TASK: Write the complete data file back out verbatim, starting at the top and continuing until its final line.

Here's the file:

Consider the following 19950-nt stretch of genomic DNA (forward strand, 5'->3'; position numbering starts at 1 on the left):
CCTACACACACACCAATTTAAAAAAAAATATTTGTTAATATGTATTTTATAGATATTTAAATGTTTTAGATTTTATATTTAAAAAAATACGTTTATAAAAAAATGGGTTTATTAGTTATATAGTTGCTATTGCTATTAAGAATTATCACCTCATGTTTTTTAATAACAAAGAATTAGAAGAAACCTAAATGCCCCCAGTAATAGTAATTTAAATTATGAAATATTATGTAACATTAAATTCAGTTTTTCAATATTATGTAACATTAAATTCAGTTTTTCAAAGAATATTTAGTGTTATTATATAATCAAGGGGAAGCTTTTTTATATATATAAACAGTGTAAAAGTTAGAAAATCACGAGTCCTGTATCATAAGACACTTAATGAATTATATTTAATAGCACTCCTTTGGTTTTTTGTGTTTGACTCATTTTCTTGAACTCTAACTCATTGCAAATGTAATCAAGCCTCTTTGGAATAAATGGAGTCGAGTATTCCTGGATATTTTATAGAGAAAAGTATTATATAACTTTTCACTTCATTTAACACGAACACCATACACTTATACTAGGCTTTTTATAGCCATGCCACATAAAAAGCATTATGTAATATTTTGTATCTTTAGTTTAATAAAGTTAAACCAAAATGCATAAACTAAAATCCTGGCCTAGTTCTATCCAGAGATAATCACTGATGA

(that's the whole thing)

Consider the following 19950-nt stretch of genomic DNA (forward strand, 5'->3'; position numbering starts at 1 on the left):
CCTACACACACACCAATTTAAAAAAAAATATTTGTTAATATGTATTTTATAGATATTTAAATGTTTTAGATTTTATATTTAAAAAAATACGTTTATAAAAAAATGGGTTTATTAGTTATATAGTTGCTATTGCTATTAAGAATTATCACCTCATGTTTTTTAATAACAAAGAATTAGAAGAAACCTAAATGCCCCCAGTAATAGTAATTTAAATTATGAAATATTATGTAACATTAAATTCAGTTTTTCAATATTATGTAACATTAAATTCAGTTTTTCAAAGAATATTTAGTGTTATTATATAATCAAGGGGAAGCTTTTTTATATATATAAACAGTGTAAAAGTTAGAAAATCACGAGTCCTGTATCATAAGACACTTAATGAATTATATTTAATAGCACTCCTTTGGTTTTTTGTGTTTGACTCATTTTCTTGAACTCTAACTCATTGCAAATGTAATCAAGCCTCTTTGGAATAAATGGAGTCGAGTATTCCTGGATATTTTATAGAGAAAAGTATTATATAACTTTTCACTTCATTTAACACGAACACCATACACTTATACTAGGCTTTTTATAGCCATGCCACATAAAAAGCATTATGTAATATTTTGTATCTTTAGTTTAATAAAGTTAAACCAAAATGCATAAACTAAAATCCTGGCCTAGTTCTATCCAGAGATAATCACTGATGA